A volunteer group under the auspices of the Bayfield River Valley Trail Association, the BTP gratefully receives donations that can be made via the Ausable Bayfield Conservation Authority Foundation. All funds of $20 and over are eligible for an income tax receipt. Volunteers to assist with planting or watering the trees are also appreciated.
Please contact Sondra Buchner for more info via email at email@example.com
Two more Saturdays to donate to Pioneer Park Rummage Sale
There is still lots of fun and plenty to do, when you’re full of variety at 72. The Rummage Sale for Pioneer Park is now over seven decades old and continues to be full of fabulous finds, from the historic to the exotic there is sure to be something for everyone.
Last Saturday, June 22, was the second drop off day for donations to the sale. The Quonset Hut, just north of the village on Hwy 21, was hopping with newly donated items and busy volunteers, helping unload and sort. There are still two more Saturdays to drop off donations at the Quonset Hut: June 29 and July 5.
Team Rummage would like to encourage everyone to scour those basements, reach into those crawl spaces and hunt deep into those garages for gently used items that deserve a second life, pack these items up and bring them out to the team of sorters at the Quonset Hut between 10 a.m. and noon.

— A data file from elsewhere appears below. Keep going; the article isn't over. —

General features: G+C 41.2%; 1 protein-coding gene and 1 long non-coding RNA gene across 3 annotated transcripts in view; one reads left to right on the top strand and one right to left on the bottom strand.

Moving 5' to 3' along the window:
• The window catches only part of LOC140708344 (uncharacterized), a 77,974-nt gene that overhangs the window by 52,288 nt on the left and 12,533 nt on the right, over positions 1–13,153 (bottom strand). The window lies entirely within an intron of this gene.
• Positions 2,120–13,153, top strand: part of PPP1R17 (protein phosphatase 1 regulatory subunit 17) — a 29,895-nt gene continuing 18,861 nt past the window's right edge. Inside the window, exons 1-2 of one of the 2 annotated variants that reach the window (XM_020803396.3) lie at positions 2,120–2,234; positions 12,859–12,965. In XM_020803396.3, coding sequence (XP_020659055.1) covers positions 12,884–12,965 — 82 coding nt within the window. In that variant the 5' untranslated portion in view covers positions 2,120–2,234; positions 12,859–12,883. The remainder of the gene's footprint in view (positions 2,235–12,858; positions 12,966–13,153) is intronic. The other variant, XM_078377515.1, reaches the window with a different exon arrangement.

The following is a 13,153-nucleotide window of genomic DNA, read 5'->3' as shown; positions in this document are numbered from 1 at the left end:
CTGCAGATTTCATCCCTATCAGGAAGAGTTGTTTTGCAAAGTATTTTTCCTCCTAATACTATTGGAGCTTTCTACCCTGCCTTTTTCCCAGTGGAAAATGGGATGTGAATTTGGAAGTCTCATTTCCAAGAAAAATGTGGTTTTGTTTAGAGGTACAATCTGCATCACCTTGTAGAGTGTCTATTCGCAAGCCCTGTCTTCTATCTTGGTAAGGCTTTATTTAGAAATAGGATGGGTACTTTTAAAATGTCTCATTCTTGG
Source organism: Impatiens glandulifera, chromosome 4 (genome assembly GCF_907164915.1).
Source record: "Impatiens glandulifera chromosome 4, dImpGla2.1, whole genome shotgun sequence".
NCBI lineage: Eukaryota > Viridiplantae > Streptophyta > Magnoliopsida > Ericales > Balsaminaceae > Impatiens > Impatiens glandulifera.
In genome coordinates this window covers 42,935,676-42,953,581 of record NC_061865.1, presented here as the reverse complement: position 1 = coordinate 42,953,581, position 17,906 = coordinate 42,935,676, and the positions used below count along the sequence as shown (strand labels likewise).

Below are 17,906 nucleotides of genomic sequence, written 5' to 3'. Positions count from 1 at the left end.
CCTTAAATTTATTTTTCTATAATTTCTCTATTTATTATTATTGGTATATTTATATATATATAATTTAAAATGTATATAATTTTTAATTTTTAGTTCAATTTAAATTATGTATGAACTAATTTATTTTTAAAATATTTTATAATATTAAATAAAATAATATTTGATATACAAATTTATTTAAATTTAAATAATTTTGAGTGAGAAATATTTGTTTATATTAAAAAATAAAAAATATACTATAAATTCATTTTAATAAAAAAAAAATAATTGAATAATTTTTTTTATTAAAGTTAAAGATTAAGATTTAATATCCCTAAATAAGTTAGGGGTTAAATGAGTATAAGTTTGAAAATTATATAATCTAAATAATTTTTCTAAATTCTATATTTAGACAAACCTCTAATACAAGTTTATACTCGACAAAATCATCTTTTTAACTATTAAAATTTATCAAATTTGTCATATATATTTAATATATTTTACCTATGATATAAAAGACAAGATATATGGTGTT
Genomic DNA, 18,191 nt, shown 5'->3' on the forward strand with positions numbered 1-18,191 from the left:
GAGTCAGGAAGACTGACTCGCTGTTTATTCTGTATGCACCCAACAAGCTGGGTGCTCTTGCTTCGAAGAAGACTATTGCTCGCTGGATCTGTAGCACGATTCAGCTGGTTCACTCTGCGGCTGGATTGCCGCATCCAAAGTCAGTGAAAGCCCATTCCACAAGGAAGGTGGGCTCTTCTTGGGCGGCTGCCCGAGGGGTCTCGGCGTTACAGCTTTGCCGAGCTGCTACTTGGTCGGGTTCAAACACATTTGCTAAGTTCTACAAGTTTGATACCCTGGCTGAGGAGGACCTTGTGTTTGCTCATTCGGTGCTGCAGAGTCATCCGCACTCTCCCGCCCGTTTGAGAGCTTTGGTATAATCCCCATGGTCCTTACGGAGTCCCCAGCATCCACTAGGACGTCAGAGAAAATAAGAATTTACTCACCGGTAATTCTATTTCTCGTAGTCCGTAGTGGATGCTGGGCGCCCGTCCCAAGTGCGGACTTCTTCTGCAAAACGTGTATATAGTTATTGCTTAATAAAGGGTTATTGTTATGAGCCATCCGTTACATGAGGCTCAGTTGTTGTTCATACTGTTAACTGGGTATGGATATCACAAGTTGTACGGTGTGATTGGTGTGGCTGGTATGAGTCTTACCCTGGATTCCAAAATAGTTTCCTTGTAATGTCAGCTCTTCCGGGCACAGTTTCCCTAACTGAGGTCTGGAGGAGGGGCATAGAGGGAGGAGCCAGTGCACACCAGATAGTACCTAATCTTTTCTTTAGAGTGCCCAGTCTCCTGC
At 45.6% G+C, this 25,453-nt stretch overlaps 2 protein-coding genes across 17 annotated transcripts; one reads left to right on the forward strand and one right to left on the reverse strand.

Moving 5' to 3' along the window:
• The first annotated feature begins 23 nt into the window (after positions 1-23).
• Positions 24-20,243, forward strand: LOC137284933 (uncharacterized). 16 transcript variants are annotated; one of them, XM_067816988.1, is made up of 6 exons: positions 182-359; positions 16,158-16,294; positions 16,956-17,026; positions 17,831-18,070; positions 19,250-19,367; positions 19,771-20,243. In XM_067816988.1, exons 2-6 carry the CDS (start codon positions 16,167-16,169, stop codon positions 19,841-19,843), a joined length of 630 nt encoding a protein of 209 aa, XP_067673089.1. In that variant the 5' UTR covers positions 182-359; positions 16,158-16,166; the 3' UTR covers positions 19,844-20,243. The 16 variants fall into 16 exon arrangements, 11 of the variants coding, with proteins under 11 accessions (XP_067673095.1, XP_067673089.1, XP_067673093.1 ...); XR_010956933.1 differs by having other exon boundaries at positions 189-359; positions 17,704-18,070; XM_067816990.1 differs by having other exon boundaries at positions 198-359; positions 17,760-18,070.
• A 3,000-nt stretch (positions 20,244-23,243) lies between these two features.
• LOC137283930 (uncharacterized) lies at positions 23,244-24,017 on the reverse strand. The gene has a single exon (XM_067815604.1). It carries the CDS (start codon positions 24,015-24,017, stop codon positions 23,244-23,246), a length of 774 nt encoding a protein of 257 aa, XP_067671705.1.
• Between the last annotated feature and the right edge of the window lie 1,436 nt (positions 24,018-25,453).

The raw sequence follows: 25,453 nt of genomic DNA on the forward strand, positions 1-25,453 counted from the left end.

Organizers would like to express thanks to all the volunteers, who came to lend a hand on June 22. They would love to see them again on the next two drop off days.
The Rummage Sale will be held on July 12. Zamboni doors will open on the arena sale at 7 p.m. but eager shoppers can check out the bargains in the outside sales area at 6:30 p.m.
The following items cannot be accepted: large appliances, televisions, printers and faxes, children’s furniture and strollers, shoes, clothing and certain electronics.
Organizers will happily accept: linens, draperies, furniture, furnishings, antiques, boutique items, gardening tools and accessories, housewares, china, Christmas decorations, books that are newish and in good condition and record albums.
With the Rummage Sale approaching, coming too is a call for bakers to help fill the tables with homemade yummies. Anyone wishing to contribute is asked to email Linda LeBel at Linda.firstname.lastname@example.org. Anyone wishing to have their name removed or added from the annual call list is also asked to contact LeBel.
PEOPLE CAME FROM ACROSS THE STATES AND CANADA FOR FIELD DAY
One of Ontario’s most innovative drainage and water quality installation and study projects attracted more than 350 people to Huron County on Saturday, June 15, for the Drainage Innovation Field Day at Huron County’s Huronview Demonstration Farm in Clinton. Shown walking through the site are, from l-r: Doug Walker, president of Huron County Soil and Crop Improvement Association (HSCIA); Jim Ginn, warden of Huron County; and the Honorable Ernie Hardeman, Ontario Minister of Agriculture, Food and Rural Affairs. To find out more visit huronview.net
Four tile contractors were installing innovative drainage tile at Huron County’s Huronview Demonstration Farm near Clinton on Saturday, June 15 and 350 people came out to see it.